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Weird City

Weird City
Sense of Place and Creative Resistance in Austin, Texas

A cultural geographic exploration of the many avenues of resistance that Austinites have taken to maintain their sense of cultural identity.

May 2010
This is a print-on-demand title. Expedited shipping is not available.
221 pages | 6 x 9 | 11 b&w photos, 1 map, 5 tables |

Austin, Texas, at the beginning of the twenty-first century, is experiencing one of the most dynamic periods in its history. Wedged between homogenizing growth and a long tradition of rebellious nonconformity, many Austinites feel that they are in the midst of a battle for the city's soul.

From this struggle, a movement has emerged as a form of resistance to the rapid urban transformation brought about in recent years: "Keep Austin Weird" originated in 2000 as a grassroots expression of place attachment and anti-commercialization. Its popularity has led to its use as a rallying cry for local business, as a rhetorical tool by city governance, and now as the unofficial civic motto for a city experiencing rapid growth and transformation.

By using "Keep Austin Weird" as a central focus, Joshua Long explores the links between sense of place, consumption patterns, sustainable development, and urban politics in Austin. Research on this phenomenon considers the strong influence of the "Creative Class" thesis on Smart Growth strategies, gentrification, income inequality, and social polarization made popular by the works of Richard Florida. This study is highly applicable to several emerging "Creative Cities," but holds special significance for the city considered the greatest creative success story, Austin.

  • Preface
  • Acknowledgements
  • Introduction
  • Interlude 1: Welcome Home
  • Chapter One: Why Weird?
  • Chapter Two: A Little Background Music
  • Chapter Three: Austin Emerging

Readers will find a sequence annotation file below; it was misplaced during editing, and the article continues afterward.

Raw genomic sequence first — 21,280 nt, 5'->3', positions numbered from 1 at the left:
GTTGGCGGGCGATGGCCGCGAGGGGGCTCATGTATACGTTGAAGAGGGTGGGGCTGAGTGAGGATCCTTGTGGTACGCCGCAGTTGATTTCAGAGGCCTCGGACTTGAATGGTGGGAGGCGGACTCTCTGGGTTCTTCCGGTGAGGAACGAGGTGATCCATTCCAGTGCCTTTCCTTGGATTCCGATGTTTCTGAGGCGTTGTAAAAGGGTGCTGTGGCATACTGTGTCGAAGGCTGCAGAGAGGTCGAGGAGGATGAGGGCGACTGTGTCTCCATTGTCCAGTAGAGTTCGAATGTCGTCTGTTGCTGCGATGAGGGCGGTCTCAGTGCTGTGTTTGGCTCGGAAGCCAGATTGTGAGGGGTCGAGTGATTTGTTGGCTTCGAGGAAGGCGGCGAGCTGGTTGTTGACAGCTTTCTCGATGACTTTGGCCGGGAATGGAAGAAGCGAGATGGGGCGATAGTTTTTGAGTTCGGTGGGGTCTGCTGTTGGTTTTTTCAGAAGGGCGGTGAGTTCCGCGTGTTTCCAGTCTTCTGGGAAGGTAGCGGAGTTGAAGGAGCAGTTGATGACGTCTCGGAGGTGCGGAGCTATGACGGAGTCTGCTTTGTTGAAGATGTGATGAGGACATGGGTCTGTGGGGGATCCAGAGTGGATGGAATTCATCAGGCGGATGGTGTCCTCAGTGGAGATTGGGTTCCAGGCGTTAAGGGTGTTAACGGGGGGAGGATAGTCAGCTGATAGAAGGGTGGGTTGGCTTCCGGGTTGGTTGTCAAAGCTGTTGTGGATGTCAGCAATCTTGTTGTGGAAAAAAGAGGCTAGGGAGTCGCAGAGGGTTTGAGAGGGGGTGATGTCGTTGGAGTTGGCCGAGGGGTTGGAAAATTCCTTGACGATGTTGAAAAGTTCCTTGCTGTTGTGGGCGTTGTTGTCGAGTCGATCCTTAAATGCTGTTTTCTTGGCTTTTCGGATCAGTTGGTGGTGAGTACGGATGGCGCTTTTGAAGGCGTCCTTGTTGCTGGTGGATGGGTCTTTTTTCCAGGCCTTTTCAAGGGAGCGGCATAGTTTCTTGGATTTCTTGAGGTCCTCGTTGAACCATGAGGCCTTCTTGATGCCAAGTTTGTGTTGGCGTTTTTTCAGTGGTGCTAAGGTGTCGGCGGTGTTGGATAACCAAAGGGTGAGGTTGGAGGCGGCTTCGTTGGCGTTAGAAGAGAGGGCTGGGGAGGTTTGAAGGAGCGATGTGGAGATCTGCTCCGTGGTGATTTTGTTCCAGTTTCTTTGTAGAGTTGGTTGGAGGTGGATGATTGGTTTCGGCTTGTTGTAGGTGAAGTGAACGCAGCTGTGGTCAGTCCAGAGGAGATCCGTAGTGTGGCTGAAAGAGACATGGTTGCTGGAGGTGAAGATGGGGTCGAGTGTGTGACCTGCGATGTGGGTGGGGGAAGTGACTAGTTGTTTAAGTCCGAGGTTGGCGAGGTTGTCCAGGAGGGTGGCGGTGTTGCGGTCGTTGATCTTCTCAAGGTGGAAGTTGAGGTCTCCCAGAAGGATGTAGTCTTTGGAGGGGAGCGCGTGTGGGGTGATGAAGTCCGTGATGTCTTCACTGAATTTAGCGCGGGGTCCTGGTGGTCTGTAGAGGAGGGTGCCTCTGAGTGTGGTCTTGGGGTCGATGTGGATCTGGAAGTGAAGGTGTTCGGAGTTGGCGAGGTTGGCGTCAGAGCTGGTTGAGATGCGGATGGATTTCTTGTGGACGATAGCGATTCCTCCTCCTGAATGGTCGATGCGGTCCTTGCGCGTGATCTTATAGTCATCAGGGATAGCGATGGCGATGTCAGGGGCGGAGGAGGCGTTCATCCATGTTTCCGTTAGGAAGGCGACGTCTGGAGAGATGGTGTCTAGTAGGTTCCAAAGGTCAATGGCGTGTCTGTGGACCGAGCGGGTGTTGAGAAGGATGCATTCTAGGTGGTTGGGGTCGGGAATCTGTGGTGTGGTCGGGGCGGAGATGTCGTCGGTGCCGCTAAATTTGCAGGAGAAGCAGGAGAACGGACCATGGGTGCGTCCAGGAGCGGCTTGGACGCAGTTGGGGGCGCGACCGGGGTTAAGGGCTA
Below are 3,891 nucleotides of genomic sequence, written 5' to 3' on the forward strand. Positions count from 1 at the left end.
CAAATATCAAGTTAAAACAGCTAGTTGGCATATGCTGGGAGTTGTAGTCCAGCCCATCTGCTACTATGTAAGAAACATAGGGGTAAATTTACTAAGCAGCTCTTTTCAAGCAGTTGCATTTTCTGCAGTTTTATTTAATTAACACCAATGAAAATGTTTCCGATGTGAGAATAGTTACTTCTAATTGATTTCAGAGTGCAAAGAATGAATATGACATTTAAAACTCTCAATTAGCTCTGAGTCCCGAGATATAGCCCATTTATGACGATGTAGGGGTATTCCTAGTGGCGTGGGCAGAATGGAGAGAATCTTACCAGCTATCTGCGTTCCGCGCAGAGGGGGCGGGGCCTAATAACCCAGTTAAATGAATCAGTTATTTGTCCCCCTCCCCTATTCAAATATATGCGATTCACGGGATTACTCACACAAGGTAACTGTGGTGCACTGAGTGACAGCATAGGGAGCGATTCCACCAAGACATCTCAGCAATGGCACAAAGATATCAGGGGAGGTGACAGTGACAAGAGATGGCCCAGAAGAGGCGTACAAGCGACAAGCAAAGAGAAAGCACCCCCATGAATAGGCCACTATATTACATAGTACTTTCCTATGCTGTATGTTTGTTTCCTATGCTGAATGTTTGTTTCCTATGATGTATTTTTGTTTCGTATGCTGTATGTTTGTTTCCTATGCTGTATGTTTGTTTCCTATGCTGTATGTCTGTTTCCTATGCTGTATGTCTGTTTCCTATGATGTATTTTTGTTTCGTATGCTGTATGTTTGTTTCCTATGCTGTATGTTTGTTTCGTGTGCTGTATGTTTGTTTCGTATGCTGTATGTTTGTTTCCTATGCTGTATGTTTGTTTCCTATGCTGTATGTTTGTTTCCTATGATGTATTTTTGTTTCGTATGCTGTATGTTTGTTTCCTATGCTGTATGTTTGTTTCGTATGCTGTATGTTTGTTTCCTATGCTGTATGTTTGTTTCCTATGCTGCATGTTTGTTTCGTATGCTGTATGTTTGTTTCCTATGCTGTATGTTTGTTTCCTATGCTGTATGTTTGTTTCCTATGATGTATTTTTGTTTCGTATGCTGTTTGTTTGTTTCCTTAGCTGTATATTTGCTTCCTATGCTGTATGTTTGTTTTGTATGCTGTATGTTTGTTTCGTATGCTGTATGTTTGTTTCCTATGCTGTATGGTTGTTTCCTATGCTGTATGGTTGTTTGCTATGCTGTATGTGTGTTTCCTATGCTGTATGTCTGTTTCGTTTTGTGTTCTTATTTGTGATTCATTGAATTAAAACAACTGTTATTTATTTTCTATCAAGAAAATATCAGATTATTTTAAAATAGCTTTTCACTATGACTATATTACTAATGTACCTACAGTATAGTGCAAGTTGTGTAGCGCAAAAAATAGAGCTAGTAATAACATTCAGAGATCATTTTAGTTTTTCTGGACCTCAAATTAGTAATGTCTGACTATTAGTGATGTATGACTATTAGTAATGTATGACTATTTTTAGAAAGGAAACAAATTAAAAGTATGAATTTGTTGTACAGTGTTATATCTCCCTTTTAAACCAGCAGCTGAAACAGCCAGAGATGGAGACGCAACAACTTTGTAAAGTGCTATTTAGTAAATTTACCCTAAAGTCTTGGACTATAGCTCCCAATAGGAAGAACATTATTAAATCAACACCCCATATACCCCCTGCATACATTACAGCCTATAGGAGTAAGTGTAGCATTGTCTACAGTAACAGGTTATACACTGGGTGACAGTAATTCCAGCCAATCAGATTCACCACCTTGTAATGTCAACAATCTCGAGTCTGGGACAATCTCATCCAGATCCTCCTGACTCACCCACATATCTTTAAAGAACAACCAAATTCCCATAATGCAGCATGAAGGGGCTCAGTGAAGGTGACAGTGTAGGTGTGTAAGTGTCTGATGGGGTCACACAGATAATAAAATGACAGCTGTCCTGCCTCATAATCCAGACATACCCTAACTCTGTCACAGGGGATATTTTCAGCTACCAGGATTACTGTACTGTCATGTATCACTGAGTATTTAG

• Interlude 2: Lofts Ascending
  • Chapter Four: Aliens, Affluence, and Abnormality
  • Chapter Five: Keeping It Weird
  • Interlude 3: The King and Queen of Weird Austin
  • Chapter Six: Sense of Place, Conflict, and Creative Resistance
  • Postscript: For the Theoretically Inclined
  • Appendix A: Annotated Glossary of Terms
  • Appendix B: Suggestions for Further Reading
  • Appendix C: Map of Interview Locations
  • Notes
  • Bibliography
  • Index

A native Texan who lived and worked in the Austin area for more than twenty years, Joshua Long is Assistant Professor of Social Sciences at Franklin College Switzerland in Lugano, Switzerland.


Cities are exceptionally dynamic places. To write about a city is to write about an evolving cultural landscape amidst an unremitting struggle for identity, meaning, and power. Austin is certainly no different. This book provides a temporary vignette of Austin at the outset of the twenty-first century—arguably one of the most dynamic periods in the city's history. Some of the highlighted stories in this text are still ongoing, their fates subject to city council decisions, policy debates, or changes in the global economy. But despite these factors, the central theme of this book remains as poignant as ever. Wedged between homogenizing growth and a long tradition of rebellious nonconformity, many Austinites still feel that they are in the midst of a battle for the city's soul. Some feel that they are making progress in this struggle. Others feel that the battle is already lost.

Interestingly, Austinites aren't alone. Throughout the United States, growing midsize cities are searching for a balance between the prosperity of new development and the unique character of their cultural landscapes. It is little wonder that dozens of "Keep ____ Weird" movements have popped up all over the country (Boulder, Colorado; Portland, Oregon; and Louisville, Kentucky, are just a few examples). In recounting the story of the "Keep Austin Weird" movement, this book reveals some of the unique ways in which people demonstrate attachment to place or sense of place. Ultimately, this story demonstrates an already well-accepted notion: cities are what we make of them. Without a devoted citizenry, cities are likely to lose the unique cultural character that makes them desirable places to live, work, and play. I suspect that the story of Austin might encourage people to participate more actively in their city's planning process; encourage city governance to hold all-night, open city council meetings; and encourage each reader to contribute to his or her cultural landscape in an authentic and creative way. At least, that's my hope.


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